If that involves including emotional anecdotes or stories instead of facts, that’s fine. While including actual facts and evidence can be an effective way to persuade, it’s okay to play dirty in a persuasive essay.
Make your readers laugh, cry, or quake in fear as long as it gets them to believe that what you are saying is true. For example, “Your dog is smarter than your baby, and more useful and loyal too.
I take my dog Oskar to work with me nearly every day.
He rides in a trailer that I tow behind my bike 2.5 miles uphill to the Kibin office.
That said, you can’t go in and write your essay without any direction. Plus, your dog will never, ever turn into an angsty teenager.
To really persuade someone in your persuasive essay, you have to be Here’s an example of a persuasive essay outline: First, it’s important to select a topic that you can take a stand for. I’m not talking about your typical “people shouldn’t hurt animals” essay. If dogs are such good people, why don’t they have rights? This is a sentence or two that helps your reader define himself as being a member of your target audience.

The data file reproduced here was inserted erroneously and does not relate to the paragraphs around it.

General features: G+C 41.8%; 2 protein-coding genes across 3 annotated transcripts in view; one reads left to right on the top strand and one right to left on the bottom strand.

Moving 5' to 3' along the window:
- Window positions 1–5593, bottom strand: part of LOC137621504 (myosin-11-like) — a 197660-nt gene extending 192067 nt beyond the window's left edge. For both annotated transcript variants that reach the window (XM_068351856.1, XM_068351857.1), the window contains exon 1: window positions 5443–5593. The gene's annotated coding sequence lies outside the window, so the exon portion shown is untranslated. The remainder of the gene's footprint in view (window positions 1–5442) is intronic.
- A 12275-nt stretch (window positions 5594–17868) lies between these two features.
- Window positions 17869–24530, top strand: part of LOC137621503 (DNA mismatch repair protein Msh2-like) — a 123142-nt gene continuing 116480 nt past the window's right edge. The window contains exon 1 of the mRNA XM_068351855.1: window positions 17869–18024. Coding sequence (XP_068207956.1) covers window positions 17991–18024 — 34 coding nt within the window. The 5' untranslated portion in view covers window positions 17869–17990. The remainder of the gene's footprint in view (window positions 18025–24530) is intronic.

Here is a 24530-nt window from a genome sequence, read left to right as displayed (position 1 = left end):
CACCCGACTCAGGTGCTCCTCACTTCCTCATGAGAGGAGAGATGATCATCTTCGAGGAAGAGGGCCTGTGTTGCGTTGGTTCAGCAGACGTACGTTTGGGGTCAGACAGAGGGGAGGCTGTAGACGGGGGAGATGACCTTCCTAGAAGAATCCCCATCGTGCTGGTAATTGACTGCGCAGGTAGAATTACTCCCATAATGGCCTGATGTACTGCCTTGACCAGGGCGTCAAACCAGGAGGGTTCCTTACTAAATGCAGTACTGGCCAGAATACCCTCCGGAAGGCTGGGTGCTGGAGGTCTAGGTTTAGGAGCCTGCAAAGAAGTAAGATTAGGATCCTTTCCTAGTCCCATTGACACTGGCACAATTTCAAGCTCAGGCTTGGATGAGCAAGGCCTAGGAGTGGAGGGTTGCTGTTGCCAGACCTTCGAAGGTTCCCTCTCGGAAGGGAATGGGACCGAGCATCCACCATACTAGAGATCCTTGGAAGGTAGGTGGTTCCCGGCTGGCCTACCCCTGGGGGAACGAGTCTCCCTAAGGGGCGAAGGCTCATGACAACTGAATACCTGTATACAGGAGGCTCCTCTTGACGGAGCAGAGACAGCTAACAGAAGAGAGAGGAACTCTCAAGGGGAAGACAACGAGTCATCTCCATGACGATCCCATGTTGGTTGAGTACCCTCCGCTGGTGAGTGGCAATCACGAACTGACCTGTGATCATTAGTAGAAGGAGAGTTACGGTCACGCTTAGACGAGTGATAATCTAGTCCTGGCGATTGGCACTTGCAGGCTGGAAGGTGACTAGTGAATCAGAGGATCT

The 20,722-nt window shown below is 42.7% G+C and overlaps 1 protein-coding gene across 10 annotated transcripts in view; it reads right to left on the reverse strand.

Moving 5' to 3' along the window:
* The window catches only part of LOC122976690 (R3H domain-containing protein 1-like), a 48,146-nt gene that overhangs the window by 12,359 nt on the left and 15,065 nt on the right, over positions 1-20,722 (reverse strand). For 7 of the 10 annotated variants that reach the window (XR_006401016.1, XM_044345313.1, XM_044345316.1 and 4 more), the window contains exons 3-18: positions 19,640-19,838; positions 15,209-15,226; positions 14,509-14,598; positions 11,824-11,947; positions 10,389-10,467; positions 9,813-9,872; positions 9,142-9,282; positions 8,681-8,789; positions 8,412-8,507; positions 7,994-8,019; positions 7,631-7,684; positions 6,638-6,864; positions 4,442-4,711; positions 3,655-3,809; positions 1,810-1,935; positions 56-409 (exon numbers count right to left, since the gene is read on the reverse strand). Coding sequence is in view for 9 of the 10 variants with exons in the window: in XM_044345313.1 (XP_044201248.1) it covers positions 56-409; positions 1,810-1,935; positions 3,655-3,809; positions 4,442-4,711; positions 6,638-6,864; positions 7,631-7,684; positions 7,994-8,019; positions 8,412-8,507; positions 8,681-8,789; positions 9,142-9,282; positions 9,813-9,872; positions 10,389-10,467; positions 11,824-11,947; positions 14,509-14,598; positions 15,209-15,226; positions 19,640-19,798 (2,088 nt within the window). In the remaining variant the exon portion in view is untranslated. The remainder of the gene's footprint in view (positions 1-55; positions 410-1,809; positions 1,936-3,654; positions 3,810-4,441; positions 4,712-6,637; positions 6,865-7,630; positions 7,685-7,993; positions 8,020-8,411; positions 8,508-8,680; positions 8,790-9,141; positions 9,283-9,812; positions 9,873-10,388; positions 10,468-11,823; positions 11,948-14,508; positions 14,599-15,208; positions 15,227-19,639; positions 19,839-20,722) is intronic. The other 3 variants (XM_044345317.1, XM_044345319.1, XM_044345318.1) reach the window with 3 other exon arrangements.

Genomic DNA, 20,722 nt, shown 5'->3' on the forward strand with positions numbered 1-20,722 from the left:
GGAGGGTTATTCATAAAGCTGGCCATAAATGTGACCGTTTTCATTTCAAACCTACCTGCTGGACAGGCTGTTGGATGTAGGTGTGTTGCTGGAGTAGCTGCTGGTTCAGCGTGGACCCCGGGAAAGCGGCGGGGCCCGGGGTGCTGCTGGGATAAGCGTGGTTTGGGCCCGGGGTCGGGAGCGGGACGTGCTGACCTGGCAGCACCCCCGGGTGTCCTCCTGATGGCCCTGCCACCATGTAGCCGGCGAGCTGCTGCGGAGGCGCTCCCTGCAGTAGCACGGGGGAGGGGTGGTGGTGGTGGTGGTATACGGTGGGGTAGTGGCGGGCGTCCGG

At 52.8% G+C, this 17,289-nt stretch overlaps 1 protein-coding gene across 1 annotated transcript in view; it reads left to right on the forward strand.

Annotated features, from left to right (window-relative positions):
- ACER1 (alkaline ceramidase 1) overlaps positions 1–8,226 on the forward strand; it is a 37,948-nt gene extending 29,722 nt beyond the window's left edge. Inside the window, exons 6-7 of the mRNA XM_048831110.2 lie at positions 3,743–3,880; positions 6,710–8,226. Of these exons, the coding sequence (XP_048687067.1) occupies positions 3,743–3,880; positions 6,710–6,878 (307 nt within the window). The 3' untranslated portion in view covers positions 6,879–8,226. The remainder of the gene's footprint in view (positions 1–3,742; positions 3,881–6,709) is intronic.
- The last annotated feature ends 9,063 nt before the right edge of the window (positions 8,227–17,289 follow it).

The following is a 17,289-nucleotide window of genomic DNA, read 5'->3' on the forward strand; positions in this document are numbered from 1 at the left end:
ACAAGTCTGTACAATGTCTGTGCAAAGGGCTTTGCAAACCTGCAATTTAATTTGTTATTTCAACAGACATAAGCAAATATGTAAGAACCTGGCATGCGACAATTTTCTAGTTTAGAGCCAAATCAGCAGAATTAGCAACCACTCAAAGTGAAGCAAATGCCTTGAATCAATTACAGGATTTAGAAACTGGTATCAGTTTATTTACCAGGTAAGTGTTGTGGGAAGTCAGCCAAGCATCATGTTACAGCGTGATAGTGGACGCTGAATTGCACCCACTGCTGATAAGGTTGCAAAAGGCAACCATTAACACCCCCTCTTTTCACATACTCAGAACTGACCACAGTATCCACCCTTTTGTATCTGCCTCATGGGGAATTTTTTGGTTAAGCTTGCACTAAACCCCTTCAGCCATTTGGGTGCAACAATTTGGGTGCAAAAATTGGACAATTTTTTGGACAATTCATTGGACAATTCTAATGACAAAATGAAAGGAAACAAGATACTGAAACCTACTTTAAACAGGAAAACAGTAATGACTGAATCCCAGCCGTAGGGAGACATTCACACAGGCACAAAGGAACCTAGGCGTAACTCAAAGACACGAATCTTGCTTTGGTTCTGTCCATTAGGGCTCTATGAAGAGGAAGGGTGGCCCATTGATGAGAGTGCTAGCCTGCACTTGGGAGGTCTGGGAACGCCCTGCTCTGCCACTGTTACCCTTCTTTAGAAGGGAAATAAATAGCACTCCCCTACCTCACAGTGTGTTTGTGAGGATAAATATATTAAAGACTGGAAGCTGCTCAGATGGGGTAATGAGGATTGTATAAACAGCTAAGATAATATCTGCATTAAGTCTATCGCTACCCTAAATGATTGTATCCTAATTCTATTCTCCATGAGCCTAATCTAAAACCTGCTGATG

Your conclusion should contain the following important components:1. Remind your audience of why this topic is important.
For example, “Dogs all across Portland are being unfairly denied the basic right to accompany their human companions to public places.
I’m talking about bestowing actual human rights on to my favorite animal: dogs.1. In my example, I’m specifically speaking to dog owners who live in Portland, Oregon. Here is where you get to the meat of your persuasive essay and define the exact viewpoint that you want your audience to adopt.
For example, “For all Portland dog companions who have ever been turned away from a restaurant, disallowed access to transit, or rejected from a public park, it’s time to stand up for your pet’s rights—and your rights too! Much as you would in an argumentative essay, you must take a stance on your topic.